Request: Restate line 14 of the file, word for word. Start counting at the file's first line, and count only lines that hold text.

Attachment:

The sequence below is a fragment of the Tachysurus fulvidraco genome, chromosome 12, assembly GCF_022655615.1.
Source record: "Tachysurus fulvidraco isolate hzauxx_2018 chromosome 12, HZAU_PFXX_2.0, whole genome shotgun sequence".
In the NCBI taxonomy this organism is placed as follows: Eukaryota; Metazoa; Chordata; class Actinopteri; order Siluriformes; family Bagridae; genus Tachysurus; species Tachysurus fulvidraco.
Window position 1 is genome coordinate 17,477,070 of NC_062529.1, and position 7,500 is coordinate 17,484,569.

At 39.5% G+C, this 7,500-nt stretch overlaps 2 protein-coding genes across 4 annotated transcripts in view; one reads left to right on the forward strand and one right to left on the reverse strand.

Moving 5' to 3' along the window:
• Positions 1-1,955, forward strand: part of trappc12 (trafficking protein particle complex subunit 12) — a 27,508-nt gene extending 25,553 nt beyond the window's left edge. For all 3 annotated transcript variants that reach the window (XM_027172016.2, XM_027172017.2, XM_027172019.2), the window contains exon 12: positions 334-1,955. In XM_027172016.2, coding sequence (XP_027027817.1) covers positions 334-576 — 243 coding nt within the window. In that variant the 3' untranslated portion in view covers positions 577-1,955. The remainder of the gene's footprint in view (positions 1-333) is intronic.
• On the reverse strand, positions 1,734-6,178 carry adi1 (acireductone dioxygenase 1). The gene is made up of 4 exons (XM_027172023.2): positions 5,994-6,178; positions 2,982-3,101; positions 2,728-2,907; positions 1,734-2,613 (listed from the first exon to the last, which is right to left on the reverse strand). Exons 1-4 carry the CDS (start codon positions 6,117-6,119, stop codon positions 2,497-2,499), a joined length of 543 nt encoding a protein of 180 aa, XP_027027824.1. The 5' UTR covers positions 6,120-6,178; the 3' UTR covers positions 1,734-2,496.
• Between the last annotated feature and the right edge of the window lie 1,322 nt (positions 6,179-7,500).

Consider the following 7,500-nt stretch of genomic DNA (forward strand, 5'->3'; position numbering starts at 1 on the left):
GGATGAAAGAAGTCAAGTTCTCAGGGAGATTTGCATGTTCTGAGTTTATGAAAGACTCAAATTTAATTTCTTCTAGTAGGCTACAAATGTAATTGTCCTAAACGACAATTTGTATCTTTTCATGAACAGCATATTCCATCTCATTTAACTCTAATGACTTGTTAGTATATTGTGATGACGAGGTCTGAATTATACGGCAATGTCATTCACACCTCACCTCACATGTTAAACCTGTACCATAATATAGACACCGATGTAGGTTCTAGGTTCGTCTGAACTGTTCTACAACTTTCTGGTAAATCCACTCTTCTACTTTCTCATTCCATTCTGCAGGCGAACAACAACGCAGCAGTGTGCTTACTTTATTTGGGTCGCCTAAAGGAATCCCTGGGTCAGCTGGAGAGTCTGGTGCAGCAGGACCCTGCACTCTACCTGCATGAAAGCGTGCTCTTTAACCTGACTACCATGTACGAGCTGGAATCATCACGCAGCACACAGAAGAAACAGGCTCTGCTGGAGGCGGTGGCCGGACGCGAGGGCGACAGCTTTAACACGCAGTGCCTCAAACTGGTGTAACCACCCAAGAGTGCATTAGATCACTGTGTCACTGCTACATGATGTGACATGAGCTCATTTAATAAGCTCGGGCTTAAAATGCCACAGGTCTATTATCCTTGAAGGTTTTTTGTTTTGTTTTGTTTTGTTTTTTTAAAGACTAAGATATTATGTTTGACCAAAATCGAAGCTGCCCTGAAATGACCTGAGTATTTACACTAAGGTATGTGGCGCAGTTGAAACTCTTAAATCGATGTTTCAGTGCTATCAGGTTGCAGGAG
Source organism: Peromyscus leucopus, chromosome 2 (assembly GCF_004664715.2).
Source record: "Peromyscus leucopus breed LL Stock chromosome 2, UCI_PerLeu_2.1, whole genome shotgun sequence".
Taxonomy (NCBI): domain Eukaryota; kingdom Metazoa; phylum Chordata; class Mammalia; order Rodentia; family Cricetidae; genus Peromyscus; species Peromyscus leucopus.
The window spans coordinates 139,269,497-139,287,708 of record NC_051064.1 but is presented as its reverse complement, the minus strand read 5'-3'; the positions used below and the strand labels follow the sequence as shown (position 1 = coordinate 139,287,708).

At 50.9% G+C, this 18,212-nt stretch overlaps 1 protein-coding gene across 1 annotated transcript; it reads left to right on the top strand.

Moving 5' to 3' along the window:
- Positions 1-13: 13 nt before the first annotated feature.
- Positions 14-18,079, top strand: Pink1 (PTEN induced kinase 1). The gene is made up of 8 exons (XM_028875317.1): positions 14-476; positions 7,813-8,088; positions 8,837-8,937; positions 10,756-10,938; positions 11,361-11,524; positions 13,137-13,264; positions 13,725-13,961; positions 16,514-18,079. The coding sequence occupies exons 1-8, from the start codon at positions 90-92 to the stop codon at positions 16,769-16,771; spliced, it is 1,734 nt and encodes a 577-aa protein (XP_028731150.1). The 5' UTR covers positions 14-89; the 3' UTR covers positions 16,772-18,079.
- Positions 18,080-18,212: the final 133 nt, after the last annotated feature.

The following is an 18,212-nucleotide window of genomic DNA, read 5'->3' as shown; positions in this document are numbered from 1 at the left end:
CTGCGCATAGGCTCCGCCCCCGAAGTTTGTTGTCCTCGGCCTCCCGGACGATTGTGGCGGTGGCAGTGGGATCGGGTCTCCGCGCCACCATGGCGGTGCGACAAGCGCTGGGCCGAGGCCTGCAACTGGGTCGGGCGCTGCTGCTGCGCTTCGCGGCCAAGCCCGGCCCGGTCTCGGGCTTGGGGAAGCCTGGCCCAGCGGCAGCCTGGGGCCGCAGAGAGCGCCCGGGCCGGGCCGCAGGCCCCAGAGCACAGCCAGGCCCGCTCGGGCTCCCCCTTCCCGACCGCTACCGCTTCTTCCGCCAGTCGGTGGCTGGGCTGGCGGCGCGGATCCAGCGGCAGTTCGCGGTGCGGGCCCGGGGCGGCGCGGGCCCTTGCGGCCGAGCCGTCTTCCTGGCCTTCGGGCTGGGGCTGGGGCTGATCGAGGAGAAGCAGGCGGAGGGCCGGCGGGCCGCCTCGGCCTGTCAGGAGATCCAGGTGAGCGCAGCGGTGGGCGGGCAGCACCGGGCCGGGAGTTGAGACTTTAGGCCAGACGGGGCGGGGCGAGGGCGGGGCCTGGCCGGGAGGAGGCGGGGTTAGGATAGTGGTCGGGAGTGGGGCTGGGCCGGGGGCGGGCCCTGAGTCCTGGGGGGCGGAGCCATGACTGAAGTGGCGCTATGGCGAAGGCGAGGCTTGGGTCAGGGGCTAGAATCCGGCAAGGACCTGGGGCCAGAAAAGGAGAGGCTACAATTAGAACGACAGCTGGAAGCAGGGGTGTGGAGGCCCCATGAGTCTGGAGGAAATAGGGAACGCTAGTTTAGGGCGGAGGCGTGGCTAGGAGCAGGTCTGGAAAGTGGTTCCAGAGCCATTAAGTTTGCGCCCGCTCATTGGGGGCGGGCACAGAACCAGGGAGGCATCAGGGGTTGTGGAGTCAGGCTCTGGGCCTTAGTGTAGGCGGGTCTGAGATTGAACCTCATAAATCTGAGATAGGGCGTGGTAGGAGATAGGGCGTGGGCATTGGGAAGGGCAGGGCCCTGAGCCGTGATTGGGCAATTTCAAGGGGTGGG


Taxonomy (NCBI): domain Eukaryota; kingdom Metazoa; phylum Chordata; class Mammalia; order Rodentia; family Cricetidae; genus Peromyscus; species Peromyscus leucopus.